In case you didn’t know, NASA has set out on a mission to ‘touch the sun’ so to speak, about a year ago, via a spacecraft that has reached closest to the burning giant than any other spacecraft so far. The fella in question is the Parker Solar Probe, who is approaching its one year anniversary since it was launched back in 2018, on August 12th.
Parker has awed us back in December when it took a closeup of the sun and, after two flybys, it’s ready to do it again thanks to all the data it has gathered in all this time which it has finally sent back to mission control on Earth.
Parker sent down no less than 22GB of science data, according to the mission team at the Johns Hopkins Applied Physics Laboratory, or APL, in Laurel, Maryland, which amounts to 50% more than even they expected they would receive by this point in the mission.
“As we learned more about operating in this environment and these orbits, the team did a great job of increasing data downloads of the information gathered by the spacecraft’s amazing instrument,” Nickalaus Pinkine, a missions operator at JHAPL has said about the additional data.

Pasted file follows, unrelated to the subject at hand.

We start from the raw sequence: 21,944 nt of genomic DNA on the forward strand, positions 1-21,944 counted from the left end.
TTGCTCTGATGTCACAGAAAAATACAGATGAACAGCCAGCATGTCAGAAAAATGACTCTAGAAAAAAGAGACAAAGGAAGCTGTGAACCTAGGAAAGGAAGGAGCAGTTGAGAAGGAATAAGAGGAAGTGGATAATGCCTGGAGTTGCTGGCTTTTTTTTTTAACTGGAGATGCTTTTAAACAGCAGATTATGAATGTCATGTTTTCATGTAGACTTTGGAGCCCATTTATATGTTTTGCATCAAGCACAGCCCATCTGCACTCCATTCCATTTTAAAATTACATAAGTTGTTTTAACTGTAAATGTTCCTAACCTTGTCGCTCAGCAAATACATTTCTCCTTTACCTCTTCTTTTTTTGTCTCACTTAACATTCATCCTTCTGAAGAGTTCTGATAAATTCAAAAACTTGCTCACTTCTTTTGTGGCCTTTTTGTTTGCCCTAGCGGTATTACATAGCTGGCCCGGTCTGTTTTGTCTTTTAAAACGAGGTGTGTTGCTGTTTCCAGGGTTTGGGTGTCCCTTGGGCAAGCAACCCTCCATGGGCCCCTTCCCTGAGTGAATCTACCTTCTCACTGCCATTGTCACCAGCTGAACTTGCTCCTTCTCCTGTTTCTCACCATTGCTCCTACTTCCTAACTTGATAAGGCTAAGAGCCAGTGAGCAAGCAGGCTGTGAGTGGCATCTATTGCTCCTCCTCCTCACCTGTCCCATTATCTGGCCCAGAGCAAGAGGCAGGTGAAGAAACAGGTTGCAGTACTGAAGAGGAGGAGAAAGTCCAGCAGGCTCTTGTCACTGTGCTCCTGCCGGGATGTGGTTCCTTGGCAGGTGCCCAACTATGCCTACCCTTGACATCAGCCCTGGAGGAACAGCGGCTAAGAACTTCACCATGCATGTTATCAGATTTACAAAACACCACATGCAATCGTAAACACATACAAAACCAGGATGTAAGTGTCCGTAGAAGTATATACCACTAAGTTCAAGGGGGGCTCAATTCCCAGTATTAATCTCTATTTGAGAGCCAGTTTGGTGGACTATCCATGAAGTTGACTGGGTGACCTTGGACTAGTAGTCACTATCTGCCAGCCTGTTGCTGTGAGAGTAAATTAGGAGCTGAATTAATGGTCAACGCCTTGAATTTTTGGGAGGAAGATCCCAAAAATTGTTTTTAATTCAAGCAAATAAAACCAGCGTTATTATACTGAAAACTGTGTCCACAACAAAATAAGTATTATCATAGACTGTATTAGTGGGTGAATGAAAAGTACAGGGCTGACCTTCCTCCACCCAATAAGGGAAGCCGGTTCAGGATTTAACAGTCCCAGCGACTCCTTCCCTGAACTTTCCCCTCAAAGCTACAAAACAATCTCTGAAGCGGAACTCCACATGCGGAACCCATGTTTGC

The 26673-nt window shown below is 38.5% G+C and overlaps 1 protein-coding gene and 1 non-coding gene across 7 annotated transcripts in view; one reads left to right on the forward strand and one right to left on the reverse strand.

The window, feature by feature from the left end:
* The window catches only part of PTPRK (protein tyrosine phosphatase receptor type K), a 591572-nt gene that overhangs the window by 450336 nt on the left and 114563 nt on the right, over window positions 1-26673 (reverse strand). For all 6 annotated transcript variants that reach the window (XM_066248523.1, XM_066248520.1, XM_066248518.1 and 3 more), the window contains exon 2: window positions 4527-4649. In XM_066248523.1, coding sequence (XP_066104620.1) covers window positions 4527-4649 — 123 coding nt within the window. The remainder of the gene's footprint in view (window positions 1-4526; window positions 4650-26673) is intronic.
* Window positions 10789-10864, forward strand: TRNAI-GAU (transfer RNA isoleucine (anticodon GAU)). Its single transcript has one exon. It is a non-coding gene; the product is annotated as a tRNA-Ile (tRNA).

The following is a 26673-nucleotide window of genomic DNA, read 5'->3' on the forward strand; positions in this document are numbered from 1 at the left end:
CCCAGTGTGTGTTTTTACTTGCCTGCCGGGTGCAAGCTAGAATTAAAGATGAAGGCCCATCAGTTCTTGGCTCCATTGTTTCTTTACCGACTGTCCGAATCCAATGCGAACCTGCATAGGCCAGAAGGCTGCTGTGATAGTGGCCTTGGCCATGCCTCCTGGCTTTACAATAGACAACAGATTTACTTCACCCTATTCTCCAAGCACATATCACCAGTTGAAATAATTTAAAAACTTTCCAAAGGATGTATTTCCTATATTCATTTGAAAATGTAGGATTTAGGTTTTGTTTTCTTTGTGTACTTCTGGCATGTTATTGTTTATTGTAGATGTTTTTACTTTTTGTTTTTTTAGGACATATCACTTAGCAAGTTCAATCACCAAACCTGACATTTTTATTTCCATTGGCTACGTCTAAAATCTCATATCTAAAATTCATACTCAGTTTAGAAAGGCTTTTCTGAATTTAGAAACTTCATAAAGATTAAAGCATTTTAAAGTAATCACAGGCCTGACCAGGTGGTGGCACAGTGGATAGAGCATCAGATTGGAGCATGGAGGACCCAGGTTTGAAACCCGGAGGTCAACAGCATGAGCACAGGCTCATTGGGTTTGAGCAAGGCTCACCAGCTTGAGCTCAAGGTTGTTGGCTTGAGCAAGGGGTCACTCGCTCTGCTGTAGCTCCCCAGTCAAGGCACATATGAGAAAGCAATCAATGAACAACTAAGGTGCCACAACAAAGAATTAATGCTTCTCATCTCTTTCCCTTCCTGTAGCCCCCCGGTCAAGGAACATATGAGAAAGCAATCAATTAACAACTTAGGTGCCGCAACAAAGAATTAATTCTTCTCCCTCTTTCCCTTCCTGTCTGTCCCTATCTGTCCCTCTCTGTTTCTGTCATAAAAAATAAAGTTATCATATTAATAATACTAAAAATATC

That happened thanks to the Parker mission team who found out after launch that the spacecraft’s telecom system was capable of delivering more downlink opportunities, which in turn, helped them maximize the downloads.
“All of the expected science data collected through the first and second encounters is now on the ground,” Pinkine added. “As we learned more about operating in this environment and these orbits, the team did a great job of increasing data downloads of the information gathered by the spacecraft’s amazing instruments.”
Parker has been downlinking the additional data since July 24th and will continue to do so until August 15th.
The spacecraft has been gathering data on a number of things: particles, waves, fields related to the Sun’s corona and, most importantly, the solar environment. While these things might not mean a lot to us at first glance, the scientists use the information to understand more about the Sun itself and why it behaves the way it does. They also hope that this data will give us more of an idea how our own Solar System was formed, and more.
The Parker Solar Probe will encounter the Sun up close and personal for the third time on August 27th.